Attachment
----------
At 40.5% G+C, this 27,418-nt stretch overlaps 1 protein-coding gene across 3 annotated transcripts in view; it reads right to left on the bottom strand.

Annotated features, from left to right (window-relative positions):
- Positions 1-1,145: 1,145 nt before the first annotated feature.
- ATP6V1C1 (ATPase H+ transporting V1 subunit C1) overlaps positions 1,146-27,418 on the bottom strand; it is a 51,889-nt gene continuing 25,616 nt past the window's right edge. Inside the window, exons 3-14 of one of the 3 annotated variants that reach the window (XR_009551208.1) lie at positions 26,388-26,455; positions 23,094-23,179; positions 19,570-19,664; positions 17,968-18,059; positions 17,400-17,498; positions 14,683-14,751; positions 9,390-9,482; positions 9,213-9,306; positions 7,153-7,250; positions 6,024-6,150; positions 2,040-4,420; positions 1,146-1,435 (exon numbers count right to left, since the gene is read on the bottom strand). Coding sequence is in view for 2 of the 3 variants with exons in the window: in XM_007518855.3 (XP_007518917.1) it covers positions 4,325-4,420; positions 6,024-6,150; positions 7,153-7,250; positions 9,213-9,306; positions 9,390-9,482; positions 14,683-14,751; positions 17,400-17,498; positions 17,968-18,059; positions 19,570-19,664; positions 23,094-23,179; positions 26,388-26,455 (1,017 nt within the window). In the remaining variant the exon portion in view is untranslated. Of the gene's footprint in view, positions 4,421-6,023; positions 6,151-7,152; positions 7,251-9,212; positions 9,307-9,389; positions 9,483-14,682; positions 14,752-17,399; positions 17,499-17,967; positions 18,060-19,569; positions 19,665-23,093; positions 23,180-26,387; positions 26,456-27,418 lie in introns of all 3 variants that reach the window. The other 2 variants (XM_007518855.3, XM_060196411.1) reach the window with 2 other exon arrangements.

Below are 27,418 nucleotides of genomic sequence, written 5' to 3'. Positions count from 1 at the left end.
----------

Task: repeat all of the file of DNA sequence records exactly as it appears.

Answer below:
At 40.5% G+C, this 27,418-nt stretch overlaps 1 protein-coding gene across 3 annotated transcripts in view; it reads right to left on the bottom strand.

Annotated features, from left to right (window-relative positions):
- Positions 1-1,145: 1,145 nt before the first annotated feature.
- ATP6V1C1 (ATPase H+ transporting V1 subunit C1) overlaps positions 1,146-27,418 on the bottom strand; it is a 51,889-nt gene continuing 25,616 nt past the window's right edge. Inside the window, exons 3-14 of one of the 3 annotated variants that reach the window (XR_009551208.1) lie at positions 26,388-26,455; positions 23,094-23,179; positions 19,570-19,664; positions 17,968-18,059; positions 17,400-17,498; positions 14,683-14,751; positions 9,390-9,482; positions 9,213-9,306; positions 7,153-7,250; positions 6,024-6,150; positions 2,040-4,420; positions 1,146-1,435 (exon numbers count right to left, since the gene is read on the bottom strand). Coding sequence is in view for 2 of the 3 variants with exons in the window: in XM_007518855.3 (XP_007518917.1) it covers positions 4,325-4,420; positions 6,024-6,150; positions 7,153-7,250; positions 9,213-9,306; positions 9,390-9,482; positions 14,683-14,751; positions 17,400-17,498; positions 17,968-18,059; positions 19,570-19,664; positions 23,094-23,179; positions 26,388-26,455 (1,017 nt within the window). In the remaining variant the exon portion in view is untranslated. Of the gene's footprint in view, positions 4,421-6,023; positions 6,151-7,152; positions 7,251-9,212; positions 9,307-9,389; positions 9,483-14,682; positions 14,752-17,399; positions 17,499-17,967; positions 18,060-19,569; positions 19,665-23,093; positions 23,180-26,387; positions 26,456-27,418 lie in introns of all 3 variants that reach the window. The other 2 variants (XM_007518855.3, XM_060196411.1) reach the window with 2 other exon arrangements.

Below are 27,418 nucleotides of genomic sequence, written 5' to 3'. Positions count from 1 at the left end.